Alkanet — sources, health benefits, nutrients, uses and constituents at NaturalPedia.com

Tuesday, October 03, 2017 by

Alkanet is a near-threatened biennial or perennial herb that is characterized by its rough, hairy stem and dark purple flower. An article posted on the Luonto Portti website noted that the plant is native to the southeastern parts of Europe. The herb’s flowering season is between June and August. Alkanet can be commonly found in common areas such as loading places, roadsides, and yards as well as wastelands and fields.

The medicinal herb is considered an invasive species in North America, which can be found across Maine up to New Jersey in the south and from Ohio to Michigan in the west. The plant’s name is derived from the Arabic word “alhinna” or henna. This is largely due to alkanet’s roots that are traditionally used to produce a red dye. Likewsie, the roots have long been used by French women as a form of make up. Alkanet is also commonly referred to as common bugloss.

List of known nutrients

An entry published on the Herbpathy website listed the important components found in alkanet. These compounds include:

  • Alkannins
  • Calcium
  • Tannins
  • Mucilage
  • Potassium

Medicinal uses for alkanet

Alkanet is best known for its expectorant properties and is traditionally used to promote the respiratory tract’s overall health. The medicinal herb is taken to relieve respiratory conditions such as persistent coughs and bronchial catarrh, according to an entry featured on the Herbs2000 website. Likewise, the plant is commonly used as a remedy to various gastrointestinal conditions such as ulcers in the stomach and the duodenum. Alkanet is also useful in addressing intestinal worms as well as yellow jaundice, spleen, and gravel.

The medicinal herb is likewise found to contain soothing properties that help relieve a host of skin disorders. Alkanet is traditionally made into ointment to treat old ulcers, inflammations, burns, and St. Anthony’s fire. Likewise, the plant can be used to alleviate green wounds and punctures. Moreover, alkanet is known to fortify the body’s overall immune system. The herb contains powerful properties that help ward off infections such as small pox and measles.

Furthermore, alkanet is found to relieve muscle- and bone-related conditions. A decoction of alkanet and wine is commonly used to strengthen the back and address chronic pain. The medicinal herb is also touted to work against bruises and pain associated with falls.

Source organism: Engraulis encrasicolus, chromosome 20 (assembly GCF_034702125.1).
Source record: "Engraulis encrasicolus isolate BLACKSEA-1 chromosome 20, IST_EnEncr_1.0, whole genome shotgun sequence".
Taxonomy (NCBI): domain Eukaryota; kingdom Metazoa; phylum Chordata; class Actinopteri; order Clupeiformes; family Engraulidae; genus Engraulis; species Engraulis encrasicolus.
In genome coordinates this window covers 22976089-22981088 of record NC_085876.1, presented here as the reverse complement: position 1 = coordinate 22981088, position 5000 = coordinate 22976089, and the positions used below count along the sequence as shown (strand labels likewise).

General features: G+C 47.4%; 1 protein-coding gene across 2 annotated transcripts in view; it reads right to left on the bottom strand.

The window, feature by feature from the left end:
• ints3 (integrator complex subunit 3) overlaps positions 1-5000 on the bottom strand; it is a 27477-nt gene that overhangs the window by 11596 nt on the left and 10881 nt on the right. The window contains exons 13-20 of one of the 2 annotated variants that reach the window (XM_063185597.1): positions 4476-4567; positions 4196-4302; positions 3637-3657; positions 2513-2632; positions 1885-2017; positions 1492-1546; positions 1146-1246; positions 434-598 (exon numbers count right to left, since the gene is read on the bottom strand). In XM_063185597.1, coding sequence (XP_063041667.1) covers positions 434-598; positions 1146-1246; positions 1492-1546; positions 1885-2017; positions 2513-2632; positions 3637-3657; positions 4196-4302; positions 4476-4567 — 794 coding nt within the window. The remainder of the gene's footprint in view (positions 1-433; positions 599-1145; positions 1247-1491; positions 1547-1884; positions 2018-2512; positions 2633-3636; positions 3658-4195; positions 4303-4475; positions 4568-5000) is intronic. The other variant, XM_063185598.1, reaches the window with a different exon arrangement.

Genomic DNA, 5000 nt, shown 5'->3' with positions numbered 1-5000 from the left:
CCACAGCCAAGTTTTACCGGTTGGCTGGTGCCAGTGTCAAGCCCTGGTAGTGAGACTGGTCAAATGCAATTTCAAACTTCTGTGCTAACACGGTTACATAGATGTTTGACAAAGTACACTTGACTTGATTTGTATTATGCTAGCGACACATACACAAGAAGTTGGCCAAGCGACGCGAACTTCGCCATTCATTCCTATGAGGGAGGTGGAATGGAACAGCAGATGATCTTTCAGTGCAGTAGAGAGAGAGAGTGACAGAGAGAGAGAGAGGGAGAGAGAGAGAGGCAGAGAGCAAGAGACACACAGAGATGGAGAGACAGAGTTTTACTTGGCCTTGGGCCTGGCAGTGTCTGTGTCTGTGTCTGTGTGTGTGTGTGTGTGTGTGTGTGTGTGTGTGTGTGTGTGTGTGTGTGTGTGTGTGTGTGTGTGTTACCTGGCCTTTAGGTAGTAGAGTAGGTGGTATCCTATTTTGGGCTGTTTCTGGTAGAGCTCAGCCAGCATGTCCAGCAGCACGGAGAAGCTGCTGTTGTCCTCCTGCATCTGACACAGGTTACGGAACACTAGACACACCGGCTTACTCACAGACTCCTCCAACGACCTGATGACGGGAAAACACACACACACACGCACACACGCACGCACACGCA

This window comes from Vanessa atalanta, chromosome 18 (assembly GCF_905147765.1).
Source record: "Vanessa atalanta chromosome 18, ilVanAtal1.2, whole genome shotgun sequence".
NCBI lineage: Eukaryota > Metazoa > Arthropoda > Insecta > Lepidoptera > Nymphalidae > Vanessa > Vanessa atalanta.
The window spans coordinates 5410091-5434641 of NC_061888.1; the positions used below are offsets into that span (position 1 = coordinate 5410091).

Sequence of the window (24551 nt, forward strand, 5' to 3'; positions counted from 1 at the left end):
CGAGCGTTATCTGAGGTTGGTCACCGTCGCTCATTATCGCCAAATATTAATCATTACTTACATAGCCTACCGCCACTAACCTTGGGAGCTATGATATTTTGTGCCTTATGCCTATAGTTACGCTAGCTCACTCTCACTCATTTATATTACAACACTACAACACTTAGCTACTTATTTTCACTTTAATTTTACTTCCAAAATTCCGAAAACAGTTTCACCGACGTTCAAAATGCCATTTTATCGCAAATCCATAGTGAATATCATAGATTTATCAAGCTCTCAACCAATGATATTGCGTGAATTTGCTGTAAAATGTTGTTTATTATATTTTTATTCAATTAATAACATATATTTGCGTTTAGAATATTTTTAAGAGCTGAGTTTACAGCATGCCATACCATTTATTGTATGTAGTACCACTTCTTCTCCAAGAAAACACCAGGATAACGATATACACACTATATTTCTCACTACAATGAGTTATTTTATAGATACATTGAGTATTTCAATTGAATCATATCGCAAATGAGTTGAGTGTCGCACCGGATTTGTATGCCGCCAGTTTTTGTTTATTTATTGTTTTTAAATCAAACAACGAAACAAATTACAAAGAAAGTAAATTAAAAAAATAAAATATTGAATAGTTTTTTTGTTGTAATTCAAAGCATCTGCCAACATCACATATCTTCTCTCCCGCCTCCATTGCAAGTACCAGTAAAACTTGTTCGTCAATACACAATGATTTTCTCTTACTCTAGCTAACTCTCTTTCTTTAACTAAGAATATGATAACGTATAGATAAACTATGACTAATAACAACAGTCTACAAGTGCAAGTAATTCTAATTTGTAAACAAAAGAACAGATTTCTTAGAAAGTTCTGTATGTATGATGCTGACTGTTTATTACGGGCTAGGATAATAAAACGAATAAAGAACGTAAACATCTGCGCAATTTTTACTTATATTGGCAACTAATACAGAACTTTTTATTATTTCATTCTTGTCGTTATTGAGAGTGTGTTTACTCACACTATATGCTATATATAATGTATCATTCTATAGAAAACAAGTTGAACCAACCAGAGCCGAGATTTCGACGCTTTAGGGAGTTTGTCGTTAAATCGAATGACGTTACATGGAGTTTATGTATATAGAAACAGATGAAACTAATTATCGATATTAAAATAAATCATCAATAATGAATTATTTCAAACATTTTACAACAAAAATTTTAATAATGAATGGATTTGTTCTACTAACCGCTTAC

Body systems supported by alkanet

Alkanet is a widely-used treatment to strengthen the respiratory tract and address related diseases. The herb can be used to fortify the body’s digestive profile and immune system as well. Likewise, the medicinal plant is useful in relieving both muscular and skeletal pain. Alkanet is also shown to promote skin health.

Ways to use alkanet

The leaves and shoots of alkanet are edible and can be consumed just like spinach. Likewise, the flowers can either be cooked or used as an interesting garnish. A Tip Disease article noted that a cold infusion made from alkanet may be used as a diuretic, while a hot infusion can be used to induce sweating. Teas made from alkanet also remains to be a widely consumed treatment in folk medicine.

In addition, alkanet can be used as a topical treatment to a variety of skin conditions. A homeopathic treatment may also be processed from alkanet to relieve a number of digestive disorders. Moreover, a decoction made with wine can be used to relieve chronic pain.

Where to learn more

Summary

Alkanet relieves respiratory diseases such as persistent coughs and bronchial catarrh.

Alkanet addresses stomach and duodenal ulcers, jaundice, and intestinal worms.

Alkanet alleviates green wounds, punctures, skin inflammation, burns, and St. Anthony’s fire.

Alkanet prevents small pox, measles, bruises, and chronic pain.

Alkanet improves respiratory health and enhances the body’s digestive profile.

Alkanet fortifies the body’s immunity against infections.

Alkanet improves skin condition as well as muscle and skeletal health.

Sources include:

LuontoPortti.com

Herbpathy.com

TipDisease.com

Herbs2000.com



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